With the much-lauded pension freedoms, we now have a range of options when deciding how to fund our retirement.
Whilst many newspaper headlines warned that new retirees would blow their entire pensions savings on Lamborghinis, it appears that most have taken a more measured approach. Data from the Association of British Insurers (ABI) shows that in the first year following their introduction 57% of new retirees took less than 1% of their pot and fewer than 4% of retirees took out more than 10%. The majority of these were in the first few months following the changes.
But not everyone is affected by the new freedoms.
Those who are, or have been, members of a final salary/defined benefit scheme won’t be affected by the new regulations. These schemes provide a pension based on your years of service and your salary when you left the scheme, or, if it is no longer operating, the point at which it closed.
Those with a defined contribution scheme – or who have made additional contributions into a free-standing pension plan – will benefit from the new freedoms. You can buy an annuity, draw income from your savings, or withdraw lump sums as you need them.
Buying an annuity is the traditional means of converting your savings to a guaranteed income stream. This could include an income for your spouse on your death and/or inflation proofing. However, annuities have had a bad press in recent years as the returns on bonds – the investments that underpin the income stream – have collapsed. This has made them seem poor value for money.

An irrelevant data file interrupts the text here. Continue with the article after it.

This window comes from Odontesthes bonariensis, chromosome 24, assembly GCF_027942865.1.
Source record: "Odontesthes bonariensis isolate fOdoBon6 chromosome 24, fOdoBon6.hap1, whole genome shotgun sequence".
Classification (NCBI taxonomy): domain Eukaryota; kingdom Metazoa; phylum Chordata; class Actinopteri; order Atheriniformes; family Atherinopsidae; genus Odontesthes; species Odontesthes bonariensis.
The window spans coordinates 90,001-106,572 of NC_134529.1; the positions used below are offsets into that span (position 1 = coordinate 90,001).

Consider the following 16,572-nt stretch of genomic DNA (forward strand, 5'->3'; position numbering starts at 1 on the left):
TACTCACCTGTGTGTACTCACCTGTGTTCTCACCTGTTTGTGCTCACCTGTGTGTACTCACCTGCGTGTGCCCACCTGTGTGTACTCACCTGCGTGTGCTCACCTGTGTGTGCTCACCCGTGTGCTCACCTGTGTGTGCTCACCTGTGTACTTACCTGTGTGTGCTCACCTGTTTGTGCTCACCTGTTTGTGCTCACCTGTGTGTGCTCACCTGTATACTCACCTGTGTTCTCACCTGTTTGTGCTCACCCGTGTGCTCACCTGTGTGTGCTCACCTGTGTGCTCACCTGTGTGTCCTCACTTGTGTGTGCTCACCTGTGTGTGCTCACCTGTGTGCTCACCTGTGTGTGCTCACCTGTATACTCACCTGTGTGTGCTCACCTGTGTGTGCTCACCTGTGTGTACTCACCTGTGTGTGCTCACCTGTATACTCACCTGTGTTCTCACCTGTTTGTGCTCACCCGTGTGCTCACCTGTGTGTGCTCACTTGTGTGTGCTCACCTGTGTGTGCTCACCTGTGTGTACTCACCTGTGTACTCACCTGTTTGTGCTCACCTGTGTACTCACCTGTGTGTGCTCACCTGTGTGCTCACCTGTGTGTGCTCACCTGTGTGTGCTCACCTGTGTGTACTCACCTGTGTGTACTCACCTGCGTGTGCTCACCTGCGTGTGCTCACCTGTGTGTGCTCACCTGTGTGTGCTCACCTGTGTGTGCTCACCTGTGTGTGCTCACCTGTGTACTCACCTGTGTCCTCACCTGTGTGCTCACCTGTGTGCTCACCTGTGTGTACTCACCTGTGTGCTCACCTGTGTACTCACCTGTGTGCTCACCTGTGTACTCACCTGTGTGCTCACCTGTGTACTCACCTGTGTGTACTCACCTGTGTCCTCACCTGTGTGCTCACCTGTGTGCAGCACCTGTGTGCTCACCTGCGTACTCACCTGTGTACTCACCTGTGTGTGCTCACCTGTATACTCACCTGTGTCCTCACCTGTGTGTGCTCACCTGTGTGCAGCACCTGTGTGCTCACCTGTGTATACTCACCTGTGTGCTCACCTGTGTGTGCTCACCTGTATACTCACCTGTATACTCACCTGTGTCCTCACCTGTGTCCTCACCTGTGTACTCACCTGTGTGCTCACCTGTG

You can elect to remain invested and withdraw income from your pension savings. However, the income from investments is variable and the value of the underlying investments may vary over time.
Uncrystallised Pension Fund Lump Sums
This rather inelegant term describe a newly-introduced freedom. If you have more than one defined contribution scheme and one that you have not touched (ie. elected to buy an annuity or elected to withdraw income), you can use it to ‘top-up’ your retirement by taking occasional lump sums.
Horses for courses
With options comes choice, and choices can be hard to make – particularly in an area as important as your pension.
The likelihood is that those retiring today will have a combination of income sources at their fingertips: the State Pension, an element of defined benefit and an element of defined contribution. Some may elect to continue working in a part-time or advisory capacity or on a consultancy basis.
The value of investments and any income from them can fall as well as rise. You may not get back the amount originally invested.
HM Revenue and Customs practice and the law relating to taxation are complex and subject to individual circumstances and changes
This will be one of the most important decisions of your life as it determines the kind of retirement you can afford. Further, managing your tax liabilities when you have more than one source of income open to you can be complicated. The right solution for you will depend on many variables, so please do get in touch before making any decisions.